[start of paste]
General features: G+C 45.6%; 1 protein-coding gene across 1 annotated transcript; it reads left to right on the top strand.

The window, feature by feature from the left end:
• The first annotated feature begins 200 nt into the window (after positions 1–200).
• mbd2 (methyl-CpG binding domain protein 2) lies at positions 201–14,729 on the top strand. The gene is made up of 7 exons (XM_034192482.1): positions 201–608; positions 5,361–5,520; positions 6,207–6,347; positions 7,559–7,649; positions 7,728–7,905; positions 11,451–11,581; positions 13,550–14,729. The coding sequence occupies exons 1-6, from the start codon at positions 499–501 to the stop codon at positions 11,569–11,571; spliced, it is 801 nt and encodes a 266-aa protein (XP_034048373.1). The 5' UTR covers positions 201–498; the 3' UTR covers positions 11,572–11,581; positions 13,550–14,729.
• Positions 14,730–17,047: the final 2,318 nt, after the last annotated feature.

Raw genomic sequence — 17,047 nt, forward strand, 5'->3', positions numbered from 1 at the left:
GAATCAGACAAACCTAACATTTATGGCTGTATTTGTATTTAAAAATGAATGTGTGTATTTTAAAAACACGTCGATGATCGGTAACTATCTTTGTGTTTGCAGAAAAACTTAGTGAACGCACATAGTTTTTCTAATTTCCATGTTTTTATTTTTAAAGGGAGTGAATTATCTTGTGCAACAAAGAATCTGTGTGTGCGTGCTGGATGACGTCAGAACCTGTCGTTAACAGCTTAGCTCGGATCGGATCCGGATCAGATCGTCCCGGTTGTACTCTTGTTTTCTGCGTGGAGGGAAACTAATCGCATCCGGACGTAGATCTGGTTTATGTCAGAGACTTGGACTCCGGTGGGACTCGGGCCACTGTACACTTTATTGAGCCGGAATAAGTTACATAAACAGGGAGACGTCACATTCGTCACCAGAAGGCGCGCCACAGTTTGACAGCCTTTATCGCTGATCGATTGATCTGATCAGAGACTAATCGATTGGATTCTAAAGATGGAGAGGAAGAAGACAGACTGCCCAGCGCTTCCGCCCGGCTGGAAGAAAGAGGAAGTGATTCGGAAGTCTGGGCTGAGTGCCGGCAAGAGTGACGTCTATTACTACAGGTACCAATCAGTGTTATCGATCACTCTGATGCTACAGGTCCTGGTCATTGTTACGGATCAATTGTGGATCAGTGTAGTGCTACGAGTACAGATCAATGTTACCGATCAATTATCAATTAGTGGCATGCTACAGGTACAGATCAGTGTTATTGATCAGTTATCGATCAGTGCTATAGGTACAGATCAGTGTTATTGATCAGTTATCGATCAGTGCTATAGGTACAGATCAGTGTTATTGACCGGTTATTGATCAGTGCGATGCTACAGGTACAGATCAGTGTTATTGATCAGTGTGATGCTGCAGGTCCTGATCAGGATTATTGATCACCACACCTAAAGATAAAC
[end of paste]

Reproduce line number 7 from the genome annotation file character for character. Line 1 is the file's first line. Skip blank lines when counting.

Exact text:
GAATCAGACAAACCTAACATTTATGGCTGTATTTGTATTTAAAAATGAATGTGTGTATTTTAAAAACACGTCGATGATCGGTAACTATCTTTGTGTTTGCAGAAAAACTTAGTGAACGCACATAGTTTTTCTAATTTCCATGTTTTTATTTTTAAAGGGAGTGAATTATCTTGTGCAACAAAGAATCTGTGTGTGCGTGCTGGATGACGTCAGAACCTGTCGTTAACAGCTTAGCTCGGATCGGATCCGGATCAGATCGTCCCGGTTGTACTCTTGTTTTCTGCGTGGAGGGAAACTAATCGCATCCGGACGTAGATCTGGTTTATGTCAGAGACTTGGACTCCGGTGGGACTCGGGCCACTGTACACTTTATTGAGCCGGAATAAGTTACATAAACAGGGAGACGTCACATTCGTCACCAGAAGGCGCGCCACAGTTTGACAGCCTTTATCGCTGATCGATTGATCTGATCAGAGACTAATCGATTGGATTCTAAAGATGGAGAGGAAGAAGACAGACTGCCCAGCGCTTCCGCCCGGCTGGAAGAAAGAGGAAGTGATTCGGAAGTCTGGGCTGAGTGCCGGCAAGAGTGACGTCTATTACTACAGGTACCAATCAGTGTTATCGATCACTCTGATGCTACAGGTCCTGGTCATTGTTACGGATCAATTGTGGATCAGTGTAGTGCTACGAGTACAGATCAATGTTACCGATCAATTATCAATTAGTGGCATGCTACAGGTACAGATCAGTGTTATTGATCAGTTATCGATCAGTGCTATAGGTACAGATCAGTGTTATTGATCAGTTATCGATCAGTGCTATAGGTACAGATCAGTGTTATTGACCGGTTATTGATCAGTGCGATGCTACAGGTACAGATCAGTGTTATTGATCAGTGTGATGCTGCAGGTCCTGATCAGGATTATTGATCACCACACCTAAAGATAAAC